In Musing: Her name is Diana


“In-laws.” Ever notice how terribly close the word is to “outlaw?” Merriam Webster says it was first used in 1894, the same year as “bread-mold” and “hangover.” But alas, the denigration of in-laws seems to center around mothers. Whether Henny Youngman one-liners like, “Just got back from a pleasure trip; I took my mother-in-law to the airport,” to Doris Robert’s exquisite performance as the meddlesome Marie Barone in “Everybody Loves Raymond,” mothers, of the in-law variety, are perpetually hackneyed targets.

This lack of respect is not solely in pop culture. In the early second century A.D., the Roman poet Juvenal wrote, “Give up all hope of peace so long as your mother-in-law is alive.” Seems this trope of haranguing the female in-law got an early start.

Certainly, some are responsible for giving the rest a bad rap. Like the imperious Madge Gates Wallace, who disparaged President Truman as unworthy of her daughter, and Bona Sforza, the second wife of the King of Poland in 1518, who may have used poison to rid herself of disappointing daughters-in-law.

Even mildly judgmental mothers-in-law, who don’t take care to put their best foot – or words – forward, can cause pain and discord. For them, I am saddened, for the mantle of motherhood, even as an in-law, is a power to be used with consideration and grace.

My mother-in-law fits none of the negative stereotypes – nor can I paint her a saint. She’d never tolerate such a portrayal. I’ve never met anyone else like her and doubt I ever will. She’s a woman whose identity is so singular, “Diana” is all the name she needs. Her children never even called her “Mom.” It was always Diana – a perfect moniker as she’s the goddess of wild animals. Indeed, Diana is more at home in forest than in living room. My husband grew up in a household with raccoons, hedgehogs, iguanas and snakes. Inside! Mind you, not as pets, but more like roommates.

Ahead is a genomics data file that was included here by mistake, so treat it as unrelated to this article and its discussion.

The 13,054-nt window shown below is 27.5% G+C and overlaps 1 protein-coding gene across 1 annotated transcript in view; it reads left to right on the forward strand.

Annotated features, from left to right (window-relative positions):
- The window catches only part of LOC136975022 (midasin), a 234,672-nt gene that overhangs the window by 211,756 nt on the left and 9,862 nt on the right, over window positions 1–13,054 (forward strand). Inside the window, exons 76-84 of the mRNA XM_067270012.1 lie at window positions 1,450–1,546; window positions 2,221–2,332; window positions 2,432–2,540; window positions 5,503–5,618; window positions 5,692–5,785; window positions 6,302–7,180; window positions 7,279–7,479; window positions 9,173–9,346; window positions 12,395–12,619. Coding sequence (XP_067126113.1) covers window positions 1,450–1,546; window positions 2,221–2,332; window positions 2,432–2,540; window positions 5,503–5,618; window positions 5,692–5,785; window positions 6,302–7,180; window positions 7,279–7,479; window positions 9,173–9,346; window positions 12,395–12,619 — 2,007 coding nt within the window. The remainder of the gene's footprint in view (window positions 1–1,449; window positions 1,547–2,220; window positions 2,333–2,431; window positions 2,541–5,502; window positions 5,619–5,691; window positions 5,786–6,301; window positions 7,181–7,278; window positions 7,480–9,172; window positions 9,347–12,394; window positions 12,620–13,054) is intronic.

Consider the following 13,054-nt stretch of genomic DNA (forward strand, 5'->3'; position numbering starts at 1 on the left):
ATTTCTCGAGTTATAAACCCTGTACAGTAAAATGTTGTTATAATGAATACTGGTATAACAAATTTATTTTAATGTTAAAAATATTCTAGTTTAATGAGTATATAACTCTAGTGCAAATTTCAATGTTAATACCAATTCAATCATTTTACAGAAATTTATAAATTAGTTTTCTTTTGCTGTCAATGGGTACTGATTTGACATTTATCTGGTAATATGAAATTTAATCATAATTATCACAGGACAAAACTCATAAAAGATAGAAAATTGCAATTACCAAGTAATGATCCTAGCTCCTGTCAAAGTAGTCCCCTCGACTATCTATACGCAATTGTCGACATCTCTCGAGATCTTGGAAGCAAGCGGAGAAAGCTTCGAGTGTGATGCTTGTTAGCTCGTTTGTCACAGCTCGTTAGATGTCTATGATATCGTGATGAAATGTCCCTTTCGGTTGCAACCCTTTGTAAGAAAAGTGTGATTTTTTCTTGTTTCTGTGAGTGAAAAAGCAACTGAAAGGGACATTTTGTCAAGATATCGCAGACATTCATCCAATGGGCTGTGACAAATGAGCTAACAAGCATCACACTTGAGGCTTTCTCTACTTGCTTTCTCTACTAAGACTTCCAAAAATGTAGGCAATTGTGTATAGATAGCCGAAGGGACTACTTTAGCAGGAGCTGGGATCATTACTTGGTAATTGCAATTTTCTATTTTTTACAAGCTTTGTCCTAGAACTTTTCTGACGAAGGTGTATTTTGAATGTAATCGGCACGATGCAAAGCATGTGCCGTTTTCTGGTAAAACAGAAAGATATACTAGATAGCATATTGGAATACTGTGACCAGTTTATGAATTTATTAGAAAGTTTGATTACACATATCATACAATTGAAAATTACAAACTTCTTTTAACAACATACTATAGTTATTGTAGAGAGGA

I was in my 20s when I met Diana. How adult I felt then, and, now I see, how green. Not the verdant color of summer lawns, but more like a pastel Crayola, faint and unable to make a mark. It was years before I found my voice, and there she stood – all vivid royal colors. Bohemian and earthy. Worldly and wise. Kind and intimidating. Long hair, rings on fingers and, as always, a pair of sensible shoes, as you never know when an impromptu hike might occur. She is an author, a sculptor and a feminist. She has built houses and entire communities; created festivals and events; planned and marched in protests from the U.S. Capitol to her own Main Street. She believes things deeply, celebrates rituals ardently and … good luck keeping up with her. From my rule-following eyes, she was a revelation.

Diana has never taught me a thing about being a mother. No words of advice of how to clean house or raise children. What she has taught me, though, is how to be a woman. How to use my voice, my creativity, my fieriness. And, along the way, she’s taken me by foot on wandering trail, by kayaks on emerald-blue rivers and by plane to far-away adventures. I know I am gifted to call Diana my mother-in-law. A fact that never ceases to amaze me, because Diana never ceases to amaze me.

So, I’m left without a mother-in-law joke or quip to tread those worn boards of mockery, while I recall another word first used in 1894: martini. A cocktail that perhaps should come with every family member. Let us raise our glass to the ins and out-laws. To family.

Carole Vasta Folley is an award-winning Vermont playwright and columnist. Visit

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